For Rare-Species Poachers, Scientific Journals Are Treasure Maps
Recently, commercial collectors have been using reports of such new species in scientific journals as tools to track down the newbies so they can sell them for a profit on the exotic pet trade market.
Since being scientifically described in the 1990s, the Indonesian turtle Chelodina mccordi and another cave gecko (Goniurosaurus luii) fetch pet trade prices ranging from $1,500 to $2,000 apiece, the researchers said. The demand is so high that C. mccordi is almost extinct in the wild, and G. luii has gone locally extinct.
Likewise, the salamander Paramesotriton laoensis in northern Laos costs between $170 and $250 each on the black market, the researchers said. Smugglers often offer villagers less than $1 to collect the black-and-yellow Laotian newt (Laotriton laoensis), and then turn around and sell each one for as much as $200.
Despite the risks of revealing a newfound animal’s location, many researchers still publish that information. This data can help researchers understand how a previously unknown species fits into the ecosystem and the size of its habitat range.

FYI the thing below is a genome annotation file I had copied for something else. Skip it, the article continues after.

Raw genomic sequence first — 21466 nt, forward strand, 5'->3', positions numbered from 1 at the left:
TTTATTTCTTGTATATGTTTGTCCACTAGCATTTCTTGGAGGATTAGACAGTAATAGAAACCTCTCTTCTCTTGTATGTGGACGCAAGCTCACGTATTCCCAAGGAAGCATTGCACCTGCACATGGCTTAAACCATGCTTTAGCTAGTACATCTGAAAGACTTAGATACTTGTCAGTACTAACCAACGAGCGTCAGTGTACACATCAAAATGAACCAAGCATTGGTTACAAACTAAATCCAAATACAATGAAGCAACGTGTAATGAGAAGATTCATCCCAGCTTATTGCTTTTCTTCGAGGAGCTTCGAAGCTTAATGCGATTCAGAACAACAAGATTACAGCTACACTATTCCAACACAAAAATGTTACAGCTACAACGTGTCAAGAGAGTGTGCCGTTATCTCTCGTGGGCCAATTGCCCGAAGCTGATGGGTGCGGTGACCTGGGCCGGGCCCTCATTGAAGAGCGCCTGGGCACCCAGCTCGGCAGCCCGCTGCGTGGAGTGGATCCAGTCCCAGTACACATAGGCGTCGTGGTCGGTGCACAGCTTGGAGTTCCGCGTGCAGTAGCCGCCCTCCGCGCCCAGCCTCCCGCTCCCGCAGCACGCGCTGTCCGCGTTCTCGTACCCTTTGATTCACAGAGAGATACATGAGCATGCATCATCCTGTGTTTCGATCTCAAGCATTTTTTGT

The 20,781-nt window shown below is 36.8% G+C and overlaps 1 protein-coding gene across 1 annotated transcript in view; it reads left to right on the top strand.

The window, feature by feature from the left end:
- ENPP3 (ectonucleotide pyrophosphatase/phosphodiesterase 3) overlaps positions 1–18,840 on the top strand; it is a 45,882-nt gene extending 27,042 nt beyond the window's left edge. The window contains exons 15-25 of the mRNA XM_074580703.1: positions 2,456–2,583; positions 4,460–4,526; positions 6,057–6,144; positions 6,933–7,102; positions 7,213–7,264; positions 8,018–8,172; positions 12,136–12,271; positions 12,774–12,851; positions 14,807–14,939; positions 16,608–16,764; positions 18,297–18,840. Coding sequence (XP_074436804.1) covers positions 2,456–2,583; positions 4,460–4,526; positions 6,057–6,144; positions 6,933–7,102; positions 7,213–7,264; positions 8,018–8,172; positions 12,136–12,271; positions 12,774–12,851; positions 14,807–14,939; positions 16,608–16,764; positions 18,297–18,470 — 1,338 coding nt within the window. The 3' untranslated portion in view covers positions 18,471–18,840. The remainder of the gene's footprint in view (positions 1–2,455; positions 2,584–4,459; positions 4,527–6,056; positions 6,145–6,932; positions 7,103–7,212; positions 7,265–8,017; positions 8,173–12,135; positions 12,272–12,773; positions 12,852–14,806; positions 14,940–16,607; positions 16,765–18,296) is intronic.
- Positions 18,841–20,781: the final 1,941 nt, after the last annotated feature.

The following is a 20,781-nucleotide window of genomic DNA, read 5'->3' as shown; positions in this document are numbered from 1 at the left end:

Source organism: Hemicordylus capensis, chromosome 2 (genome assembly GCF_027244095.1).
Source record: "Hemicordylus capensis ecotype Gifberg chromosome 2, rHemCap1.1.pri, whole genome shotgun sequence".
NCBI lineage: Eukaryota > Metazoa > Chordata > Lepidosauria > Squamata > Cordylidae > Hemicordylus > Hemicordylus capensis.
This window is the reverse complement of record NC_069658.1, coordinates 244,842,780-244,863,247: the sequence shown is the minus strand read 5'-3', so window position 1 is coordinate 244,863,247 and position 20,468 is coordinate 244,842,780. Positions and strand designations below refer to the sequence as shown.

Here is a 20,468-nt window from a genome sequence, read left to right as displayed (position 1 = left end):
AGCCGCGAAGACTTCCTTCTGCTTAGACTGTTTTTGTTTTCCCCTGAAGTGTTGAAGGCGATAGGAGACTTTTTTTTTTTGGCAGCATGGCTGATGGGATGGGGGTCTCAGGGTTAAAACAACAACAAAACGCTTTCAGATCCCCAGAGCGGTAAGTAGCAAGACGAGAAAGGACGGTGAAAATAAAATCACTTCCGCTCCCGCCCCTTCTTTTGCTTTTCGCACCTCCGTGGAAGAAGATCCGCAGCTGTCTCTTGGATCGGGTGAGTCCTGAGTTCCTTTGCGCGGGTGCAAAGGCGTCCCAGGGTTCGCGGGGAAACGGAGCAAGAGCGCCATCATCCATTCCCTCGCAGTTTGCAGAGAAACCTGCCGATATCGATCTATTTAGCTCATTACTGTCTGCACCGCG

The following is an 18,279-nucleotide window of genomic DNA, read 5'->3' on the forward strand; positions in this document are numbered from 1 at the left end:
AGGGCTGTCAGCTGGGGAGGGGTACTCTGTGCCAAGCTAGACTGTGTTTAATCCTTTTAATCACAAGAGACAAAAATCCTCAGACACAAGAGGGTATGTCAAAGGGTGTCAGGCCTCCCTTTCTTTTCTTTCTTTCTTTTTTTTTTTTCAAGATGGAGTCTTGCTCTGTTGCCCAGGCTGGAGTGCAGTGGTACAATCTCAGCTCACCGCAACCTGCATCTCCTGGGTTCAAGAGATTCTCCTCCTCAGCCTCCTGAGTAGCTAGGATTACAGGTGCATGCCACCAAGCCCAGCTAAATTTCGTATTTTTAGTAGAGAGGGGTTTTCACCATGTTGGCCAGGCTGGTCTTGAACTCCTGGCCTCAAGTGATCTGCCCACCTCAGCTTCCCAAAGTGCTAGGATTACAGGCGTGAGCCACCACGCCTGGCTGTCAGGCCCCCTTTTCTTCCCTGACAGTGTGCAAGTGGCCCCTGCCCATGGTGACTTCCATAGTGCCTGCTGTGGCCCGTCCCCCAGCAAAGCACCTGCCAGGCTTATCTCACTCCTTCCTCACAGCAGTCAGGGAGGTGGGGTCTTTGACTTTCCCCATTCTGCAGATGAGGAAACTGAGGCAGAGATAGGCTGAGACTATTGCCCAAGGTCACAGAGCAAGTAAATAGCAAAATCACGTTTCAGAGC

Researchers chose not to publish the location of the newly identified cave gecko species Goniurosaurus kadoorieorum for fear that exotic pet trade poachers would wipe them out.
California Songbird Die-Off
Following the death of hundreds of pine siskins, a small songbird that inhabits California’s forested areas, state wildlife officials are asking that people empty their birdbaths and take down their bird feeders.
Since early December there have been reports of at least 300 pine siskins found dead in the Redding area, as well as in the Central and South Coast regions. Scientists from the California Department of Fish and Wildlife (CDFW) believe that Salmonellosis — a fatal disease caused by Salmonella bacteria — is largely to blame, and that infected bird feeders and birdbaths are partly responsible for the epidemic.
Based on the number of reported deaths, officials estimate more than 1,000 pine siskins have died this winter from salmonella bacteria. The disease is easily spread when birds ingest contaminated food or water, or come in contact with objects, such as bird feeders, perches or soil that have faeces left behind from infected birds. A similar outbreak occurred last winter, officials say.